"Resource availability constrains the proliferation rate of malaria parasites"
Parasites exhibit remarkable diversity in their life history traits to adapt to the unique ecological challenges posed by their hosts. Within the genus Plasmodium, the life cycle of the malaria-causing species involves multiple rounds of replication, with a fraction of infected red blood cells being committed to producing specialized stages for onward transmission to vectors. The rate of proliferation is limited by the burst size or the average number of daughter cells to emerge from each infected red blood cell. As proliferation is crucial for establishing and maintaining the infection, parasites would be expected to evolve to the maximal burst size that does not prematurely end the infection by killing its host. In reality, observed burst sizes vary significantly across species and even among strains, suggesting that maximizing the burst size is not always the best strategy. More specifically, restricting within-host proliferation may be beneficial for the parasites though the exact mechanism is unclear.
Using a within-host model parameterized for the rodent malaria, Plasmodium chabaudi, we investigate how host mortality and resource limitation affect the optimal burst size. We focus on the acute phase which encompasses the first and typically largest wave of parasite abundance with most of the parasite’s transmission success gained disproportionately in this phase. By calculating the cumulative transmission potential at the end of the acute phase, we find that the most transmissible strain does not maximize its burst size even if the value does not induce host mortality . Greater proliferation leads to the production of more sexual forms, but there are diminishing returns in transmission success. Moreover, the benefits of faster proliferation come at the cost of significantly shortening the period of high infectivity. Therefore, the optimal burst size emerges from the trade-off between the length of the acute phase and the production of the sexual forms. By identifying resource availability as a key mechanism limiting the burst size, we are better able to understand how parasite traits can influence the varying virulence we see in malaria infections.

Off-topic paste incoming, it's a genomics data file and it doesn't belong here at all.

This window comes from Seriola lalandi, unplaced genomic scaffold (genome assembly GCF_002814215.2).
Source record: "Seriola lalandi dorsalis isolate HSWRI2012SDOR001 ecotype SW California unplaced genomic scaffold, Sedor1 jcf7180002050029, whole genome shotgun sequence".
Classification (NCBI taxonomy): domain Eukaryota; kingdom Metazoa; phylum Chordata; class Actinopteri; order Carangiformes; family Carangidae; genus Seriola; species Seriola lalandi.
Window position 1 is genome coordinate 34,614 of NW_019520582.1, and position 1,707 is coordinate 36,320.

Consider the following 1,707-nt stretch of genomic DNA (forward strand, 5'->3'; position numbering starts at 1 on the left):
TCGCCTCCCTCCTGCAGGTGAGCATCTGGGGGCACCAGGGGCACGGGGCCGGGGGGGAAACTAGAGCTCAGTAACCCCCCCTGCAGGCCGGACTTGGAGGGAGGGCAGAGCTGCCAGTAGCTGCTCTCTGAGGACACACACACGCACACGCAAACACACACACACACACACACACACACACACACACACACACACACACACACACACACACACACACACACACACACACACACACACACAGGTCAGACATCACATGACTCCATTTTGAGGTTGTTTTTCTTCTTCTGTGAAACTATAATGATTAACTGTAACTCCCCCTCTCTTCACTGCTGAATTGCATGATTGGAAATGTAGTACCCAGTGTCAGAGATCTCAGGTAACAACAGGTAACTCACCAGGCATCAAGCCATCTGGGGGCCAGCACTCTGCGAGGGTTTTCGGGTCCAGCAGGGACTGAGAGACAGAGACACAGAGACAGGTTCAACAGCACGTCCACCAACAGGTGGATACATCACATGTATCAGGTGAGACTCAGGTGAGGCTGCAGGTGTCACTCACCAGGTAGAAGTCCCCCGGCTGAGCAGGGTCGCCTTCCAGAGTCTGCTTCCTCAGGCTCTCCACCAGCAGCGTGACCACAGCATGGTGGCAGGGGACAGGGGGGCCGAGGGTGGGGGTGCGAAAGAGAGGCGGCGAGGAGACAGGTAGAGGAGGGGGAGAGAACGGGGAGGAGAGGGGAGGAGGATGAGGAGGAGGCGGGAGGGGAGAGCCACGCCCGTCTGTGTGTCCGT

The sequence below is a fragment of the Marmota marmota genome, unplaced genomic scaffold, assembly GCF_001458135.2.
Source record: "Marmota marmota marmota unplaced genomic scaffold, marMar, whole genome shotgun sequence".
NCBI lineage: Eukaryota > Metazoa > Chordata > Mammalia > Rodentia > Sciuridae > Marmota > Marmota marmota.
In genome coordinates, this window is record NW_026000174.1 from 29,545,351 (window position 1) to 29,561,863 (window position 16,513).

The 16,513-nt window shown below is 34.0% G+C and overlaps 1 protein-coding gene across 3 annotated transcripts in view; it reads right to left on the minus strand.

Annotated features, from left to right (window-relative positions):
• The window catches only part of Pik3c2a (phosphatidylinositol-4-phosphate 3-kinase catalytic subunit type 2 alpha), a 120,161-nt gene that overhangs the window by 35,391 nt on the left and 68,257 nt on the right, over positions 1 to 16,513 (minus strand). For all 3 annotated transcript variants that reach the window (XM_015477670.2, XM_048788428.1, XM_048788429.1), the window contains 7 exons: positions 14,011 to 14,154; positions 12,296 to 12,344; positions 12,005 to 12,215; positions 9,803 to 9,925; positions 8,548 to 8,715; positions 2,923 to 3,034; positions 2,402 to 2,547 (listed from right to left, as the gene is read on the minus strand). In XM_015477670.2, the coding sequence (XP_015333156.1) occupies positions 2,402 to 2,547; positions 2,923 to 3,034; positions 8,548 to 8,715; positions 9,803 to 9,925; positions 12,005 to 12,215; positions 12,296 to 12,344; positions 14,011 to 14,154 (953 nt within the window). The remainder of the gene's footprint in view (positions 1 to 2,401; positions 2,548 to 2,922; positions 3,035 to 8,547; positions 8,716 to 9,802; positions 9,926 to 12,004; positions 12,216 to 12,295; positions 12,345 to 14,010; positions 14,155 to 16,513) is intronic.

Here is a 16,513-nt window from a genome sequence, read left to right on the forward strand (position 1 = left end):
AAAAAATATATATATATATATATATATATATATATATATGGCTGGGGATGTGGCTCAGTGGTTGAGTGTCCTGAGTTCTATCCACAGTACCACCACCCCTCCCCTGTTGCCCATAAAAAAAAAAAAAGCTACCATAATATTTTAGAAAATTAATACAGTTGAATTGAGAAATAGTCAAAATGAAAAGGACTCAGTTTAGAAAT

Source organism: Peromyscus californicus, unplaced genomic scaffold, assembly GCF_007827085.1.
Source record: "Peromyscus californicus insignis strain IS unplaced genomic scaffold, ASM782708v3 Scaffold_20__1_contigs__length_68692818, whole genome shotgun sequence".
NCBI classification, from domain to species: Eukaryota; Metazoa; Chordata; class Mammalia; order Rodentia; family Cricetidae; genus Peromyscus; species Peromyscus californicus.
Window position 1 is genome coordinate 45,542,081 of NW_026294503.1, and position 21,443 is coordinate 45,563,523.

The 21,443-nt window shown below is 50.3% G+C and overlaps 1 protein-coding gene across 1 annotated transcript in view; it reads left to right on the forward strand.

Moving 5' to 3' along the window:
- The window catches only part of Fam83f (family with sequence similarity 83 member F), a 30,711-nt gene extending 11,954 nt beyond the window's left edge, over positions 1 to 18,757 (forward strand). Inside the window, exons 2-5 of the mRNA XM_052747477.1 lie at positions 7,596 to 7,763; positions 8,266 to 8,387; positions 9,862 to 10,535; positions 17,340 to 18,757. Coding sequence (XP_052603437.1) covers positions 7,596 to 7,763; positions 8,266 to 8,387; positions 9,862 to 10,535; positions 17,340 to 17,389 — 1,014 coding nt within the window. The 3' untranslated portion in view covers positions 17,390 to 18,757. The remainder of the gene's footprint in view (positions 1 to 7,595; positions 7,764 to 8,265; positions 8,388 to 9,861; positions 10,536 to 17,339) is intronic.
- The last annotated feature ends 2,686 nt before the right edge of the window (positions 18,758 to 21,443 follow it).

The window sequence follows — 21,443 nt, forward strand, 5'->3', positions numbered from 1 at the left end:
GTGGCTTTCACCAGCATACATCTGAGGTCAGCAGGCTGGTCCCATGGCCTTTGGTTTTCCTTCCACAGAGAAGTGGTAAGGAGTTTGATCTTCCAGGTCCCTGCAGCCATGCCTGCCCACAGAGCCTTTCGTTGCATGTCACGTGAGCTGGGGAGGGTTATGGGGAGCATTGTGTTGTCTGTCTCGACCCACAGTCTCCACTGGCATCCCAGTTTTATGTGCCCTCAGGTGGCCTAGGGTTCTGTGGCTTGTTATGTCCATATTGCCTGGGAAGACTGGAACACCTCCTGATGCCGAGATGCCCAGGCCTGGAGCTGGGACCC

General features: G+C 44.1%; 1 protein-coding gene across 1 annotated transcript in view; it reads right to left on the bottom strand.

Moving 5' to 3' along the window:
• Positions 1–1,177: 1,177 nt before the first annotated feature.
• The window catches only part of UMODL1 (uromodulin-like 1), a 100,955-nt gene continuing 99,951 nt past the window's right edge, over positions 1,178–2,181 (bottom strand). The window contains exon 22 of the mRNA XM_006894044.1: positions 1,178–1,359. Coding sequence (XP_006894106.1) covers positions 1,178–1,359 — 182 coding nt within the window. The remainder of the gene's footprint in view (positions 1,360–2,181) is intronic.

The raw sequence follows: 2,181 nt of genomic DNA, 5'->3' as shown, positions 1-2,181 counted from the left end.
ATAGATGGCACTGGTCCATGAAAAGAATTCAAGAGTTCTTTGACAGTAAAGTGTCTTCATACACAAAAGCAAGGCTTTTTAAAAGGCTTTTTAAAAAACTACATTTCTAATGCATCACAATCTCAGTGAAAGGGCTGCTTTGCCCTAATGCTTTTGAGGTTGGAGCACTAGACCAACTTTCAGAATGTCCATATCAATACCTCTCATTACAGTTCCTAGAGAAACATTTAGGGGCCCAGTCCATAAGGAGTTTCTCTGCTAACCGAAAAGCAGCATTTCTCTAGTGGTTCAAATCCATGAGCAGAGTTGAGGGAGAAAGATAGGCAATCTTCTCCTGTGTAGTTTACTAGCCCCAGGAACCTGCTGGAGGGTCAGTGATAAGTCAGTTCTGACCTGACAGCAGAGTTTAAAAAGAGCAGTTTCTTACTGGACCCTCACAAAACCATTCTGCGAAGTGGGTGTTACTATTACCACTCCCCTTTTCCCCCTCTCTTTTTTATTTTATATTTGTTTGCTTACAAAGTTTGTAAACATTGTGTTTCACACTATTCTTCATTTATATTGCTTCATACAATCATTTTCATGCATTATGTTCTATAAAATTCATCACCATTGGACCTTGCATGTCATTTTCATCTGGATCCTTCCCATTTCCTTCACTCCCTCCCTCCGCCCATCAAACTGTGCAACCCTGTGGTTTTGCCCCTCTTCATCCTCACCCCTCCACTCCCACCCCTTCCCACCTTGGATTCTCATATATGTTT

Additional authors: Tsukushi Kamiya (Centre for Interdisciplinary Research in Biology (CIRB), Collège de France) Megan Greischar (Cornell University)